By Chesa Chesa
As judgements in petitions over the 2023 general elections continue to tumble out of election tribunals and Appeal Courts, the Independent National Electoral Commission (INEC) on Thursday expressed concern over a media report that the huge number of litigations has put the Commission’s reputation and credibility as an electoral umpire in equally huge jeopardy.
The Guardian had a day earlier in a report titled “INEC’s credibility sinks as 94% contested posts awaits tribunal“, declared that the election results and unprecedented flurry of petitions thereafter, have increased the public’s doubts about INEC’s competence to conduct a free, fair, and credible polls.
Reacting to this, INEC’s National Commissioner and Chairman of the Commission’s Information and Voter Education Committee, Sam Olumekun, said the report “contains inaccurate figures, mix up of pre-election and post-election cases, skewed comparative perspective and a headline that suggests that election petitions draw from the action or inaction of INEC”.
In a press statement,, he explained that information easily available on its website showed that in 2023, INEC did not conduct elections in 1,280 constituencies, including 782 State Assembly seats, but conducted polls in 1,491 constituencies across the country.
The conducted polls included one Presidential, 28 Governorship, 109 Senatorial, 360 House of Representatives and 993 State Assembly constituencies.
The INEC spokesman said: “Similarly, the claim that State Assembly elections were held in only 28 States of the country is made on the lazy assumption that no such elections were held in the eight States of the federation where executive elections are held off-cycle”.
He pointed out that unlike the term of office of the executive (Governor) which begins from the date they take the oath of office, the tenure of legislators is tied to the legislative houses, which is a fixed term of four years from the date the Assembly is inaugurated.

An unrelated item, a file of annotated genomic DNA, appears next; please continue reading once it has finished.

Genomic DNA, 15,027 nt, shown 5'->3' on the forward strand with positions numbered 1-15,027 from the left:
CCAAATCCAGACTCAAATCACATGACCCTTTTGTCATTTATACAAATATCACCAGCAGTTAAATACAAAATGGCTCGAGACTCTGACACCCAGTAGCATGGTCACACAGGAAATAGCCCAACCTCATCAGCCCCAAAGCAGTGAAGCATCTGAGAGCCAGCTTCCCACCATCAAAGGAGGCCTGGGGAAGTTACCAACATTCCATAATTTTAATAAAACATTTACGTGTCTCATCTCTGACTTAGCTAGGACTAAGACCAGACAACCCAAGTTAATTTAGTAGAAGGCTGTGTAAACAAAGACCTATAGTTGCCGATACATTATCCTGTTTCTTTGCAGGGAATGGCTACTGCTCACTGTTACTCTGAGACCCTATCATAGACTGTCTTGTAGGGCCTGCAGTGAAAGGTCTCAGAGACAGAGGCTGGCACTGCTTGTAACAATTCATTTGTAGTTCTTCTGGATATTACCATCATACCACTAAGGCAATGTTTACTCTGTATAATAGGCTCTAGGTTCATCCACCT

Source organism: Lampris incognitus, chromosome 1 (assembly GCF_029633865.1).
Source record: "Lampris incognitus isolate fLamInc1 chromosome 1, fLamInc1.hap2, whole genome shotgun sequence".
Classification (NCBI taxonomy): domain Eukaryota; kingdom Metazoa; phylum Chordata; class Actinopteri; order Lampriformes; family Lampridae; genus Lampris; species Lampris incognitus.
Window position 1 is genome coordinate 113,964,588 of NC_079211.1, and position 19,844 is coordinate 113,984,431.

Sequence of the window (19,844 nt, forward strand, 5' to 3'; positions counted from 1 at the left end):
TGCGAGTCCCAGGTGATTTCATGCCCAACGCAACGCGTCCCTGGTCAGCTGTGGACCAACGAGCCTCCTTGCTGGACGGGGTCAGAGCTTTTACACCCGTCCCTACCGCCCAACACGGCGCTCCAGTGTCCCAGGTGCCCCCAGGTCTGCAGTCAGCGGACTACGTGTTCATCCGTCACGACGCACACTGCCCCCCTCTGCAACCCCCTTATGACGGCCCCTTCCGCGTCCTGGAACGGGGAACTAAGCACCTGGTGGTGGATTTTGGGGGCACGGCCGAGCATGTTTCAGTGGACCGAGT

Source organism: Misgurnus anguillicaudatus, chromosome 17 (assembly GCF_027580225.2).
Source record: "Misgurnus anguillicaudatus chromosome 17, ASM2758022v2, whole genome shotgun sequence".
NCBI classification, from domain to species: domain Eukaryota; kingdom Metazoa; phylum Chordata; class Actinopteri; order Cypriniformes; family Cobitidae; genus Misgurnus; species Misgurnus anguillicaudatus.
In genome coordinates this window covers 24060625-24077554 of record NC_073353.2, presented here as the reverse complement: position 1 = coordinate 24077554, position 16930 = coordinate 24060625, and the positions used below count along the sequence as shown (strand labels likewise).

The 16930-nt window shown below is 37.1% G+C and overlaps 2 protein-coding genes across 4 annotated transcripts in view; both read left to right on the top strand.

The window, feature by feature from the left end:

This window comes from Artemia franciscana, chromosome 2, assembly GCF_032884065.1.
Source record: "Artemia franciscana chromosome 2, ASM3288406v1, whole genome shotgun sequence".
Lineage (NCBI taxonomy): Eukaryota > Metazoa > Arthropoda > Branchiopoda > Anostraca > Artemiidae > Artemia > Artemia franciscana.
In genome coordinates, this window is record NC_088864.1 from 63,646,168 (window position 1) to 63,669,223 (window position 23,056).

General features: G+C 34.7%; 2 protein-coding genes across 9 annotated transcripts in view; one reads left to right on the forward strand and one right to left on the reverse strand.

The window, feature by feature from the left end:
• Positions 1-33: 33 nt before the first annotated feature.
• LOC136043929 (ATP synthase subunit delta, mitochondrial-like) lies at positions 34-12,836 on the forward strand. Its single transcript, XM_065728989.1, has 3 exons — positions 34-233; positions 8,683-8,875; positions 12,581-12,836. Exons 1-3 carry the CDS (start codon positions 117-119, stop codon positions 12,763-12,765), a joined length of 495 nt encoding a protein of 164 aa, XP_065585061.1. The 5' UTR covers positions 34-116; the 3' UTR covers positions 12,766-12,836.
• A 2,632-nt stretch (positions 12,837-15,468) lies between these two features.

Olumekun continued: “Secondly, the report blames the pre-election cases arising from the conduct of primary elections by political parties on INEC,” he stated.
“These are intra-party cases involving party members in which they join the Commission and seek for reliefs binding on it. As everyone knows, INEC does not conduct primaries for political parties.
“Thirdly, in pursuit of their right under the law, many litigants in Nigeria unfortunately file election petitions over the most improbable cases and later withdraw them or they are dismissed by the tribunals.
“If the report had taken time to analyse the outcome of the cases decided so far by the tribunals, it would have discovered that out of 1,196 petitions, 712 were dismissed and 179 withdrawn.
“This means that in 891 cases (74.4%), the tribunals found no merit in the petitions and affirmed the result of the elections conducted by INEC.”
He also stated that mere filing of petitions could not constitute a blot on the integrity of the recent elections conducted by the Commission when in fact they constitute an integral part of the democratic process.
Explaining his fourth point of disagreement,